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Surgical Contracts and Conflicts of Interest at the
Calgary Regional Health Authority


Parkland Institute has released a new study by Gillian Steward. The study, entitled, Public Bodies, Private Parts: Surgical Contracts and Conflicts of Interest at the Calgary Regional Health Authority, raises many serious questions about the systemic conflicts of interest at the CRHA.

The Executive summary is attached below.

Parkland Sponsor members ($10/month or $120/year) can receive the study for free by responding to this message. In Calgary, the study is for sale at Annie’s Books and in Edmonton, the study is available at Orlando Books, Greenwood’s Books and Audrey’s Books. The cost is $5.00.

Bulk orders of the study (more than 25) are available at $3.00 each.



PUBLIC BODIES, PRIVATE PARTS
Surgical Contracts and Conflicts of Interest at the
Calgary Regional Health Authority

By Gillian Steward
Executive Summary


In September 2000 The Health Care Protection Act (formerly Bill 11) was proclaimed and established as law in Alberta. Since the Act permits private, for-profit surgical facilities to keep patients for more than a 12-hour stay, it is only a matter of time before for-profit hospitals are approved and operating in Alberta. The first ones are likely to appear in Calgary.

If current practices at the Calgary Regional Health Authority (CRHA) are any indication, these private hospitals will become part of a confusing web of partly public, mostly private, for-profit health care services that will further erode Medicare as most Canadians know it. Doctors will be allowed to work in both the public hospitals and the for-profit hospitals thereby draining the public hospitals of staff and resources. In addition, senior medical officers of the CRHA will be allowed to hold financial interests in these private hospitals just as they now do in private surgical clinics that contract with the CRHA.

The CRHA currently contracts out more surgical services to private, for-profit clinics than any other regional health authority in Alberta. But these contractual arrangements raise many serious questions about conflicts of interest and appear to favour private interests rather than the public interest.

Major Findings regarding the CRHA and Conflict of Interest

Three of the private, for-profit surgical facilities that have current contracts with the CRHA are owned or partly owned by senior medical officers of the CRHA.

The largest contract for the provision of surgical services was awarded to a private, for-profit clinic owned by a CRHA medical officer and his business partners.

Two of the five private, for-profit surgical clinics that provide virtually all the eye surgery in Calgary are owned or partly owned by CRHA medical officers.

The private, for-profit eye surgery clinics in Calgary appear to cooperate with one another in regards to the facility fees they charge to the CRHA rather than compete with one another.

Two of the private, for-profit surgical facilities that have contracts with the CRHA are located in former public hospitals once owned or operated by the CRHA.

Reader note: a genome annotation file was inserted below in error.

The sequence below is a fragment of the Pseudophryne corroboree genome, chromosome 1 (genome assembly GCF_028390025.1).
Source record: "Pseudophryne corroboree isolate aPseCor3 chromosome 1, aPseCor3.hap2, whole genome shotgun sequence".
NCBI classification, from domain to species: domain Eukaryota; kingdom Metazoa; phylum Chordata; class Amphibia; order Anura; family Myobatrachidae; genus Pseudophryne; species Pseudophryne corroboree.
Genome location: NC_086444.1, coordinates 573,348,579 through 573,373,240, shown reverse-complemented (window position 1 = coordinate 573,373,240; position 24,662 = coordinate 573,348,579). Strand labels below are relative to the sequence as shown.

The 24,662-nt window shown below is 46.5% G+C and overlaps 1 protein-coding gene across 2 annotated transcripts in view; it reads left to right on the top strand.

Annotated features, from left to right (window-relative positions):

An internal CRHA review regarding conflicts of interest and the purchaser of the former Holy Cross Hospital raises serious questions about the sale of the hospital that could only be resolved by an independent inquiry.

The new owners of the Grace Hospital site are planning a development that would include “all levels of medical services.” A CRHA medical officer stands to benefit financially from the proposed complex.

Recommendations
  • The Alberta government prohibit physicians and surgeons from working in the public health system and with private health care providers simultaneously.
  • The Alberta government adopt strict conflict of interest guidelines that apply equally to all regional health authorities.
  • Conflict of interest guidelines for RHAs that prohibit RHA senior officers from having financial interests in private clinics/hospitals that contract with RHAs.
  • Conflict of interest guidelines for RHAs that prohibit rather than manage apparent, potential and real conflicts of interest.
  • A Code of Conduct and Ethics for RHAs that clearly delineates their responsibilities to the public.
  • An independent public investigation of the circumstances surrounding the sale of the Cross Hospital by the CRHA to Enterprise Universal Inc.
  • Election of RHA Board members so the RHAs are more accountable to the public.
Conclusion

Given that it is only a matter of time before the first private, for-profit hospitals are approved and operating in Alberta it is not unreasonable to suggest that the contractual model established by the CRHA, and condoned by the Alberta government, will continue, but on a wider scale. Since both the Alberta government and the CRHA have chosen to overlook serious conflicts of interest arising from the contractual arrangements some medical officers of the CRHA and their business partners stand to be among the first, and few, to benefit.


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email: parkland@ualberta.ca
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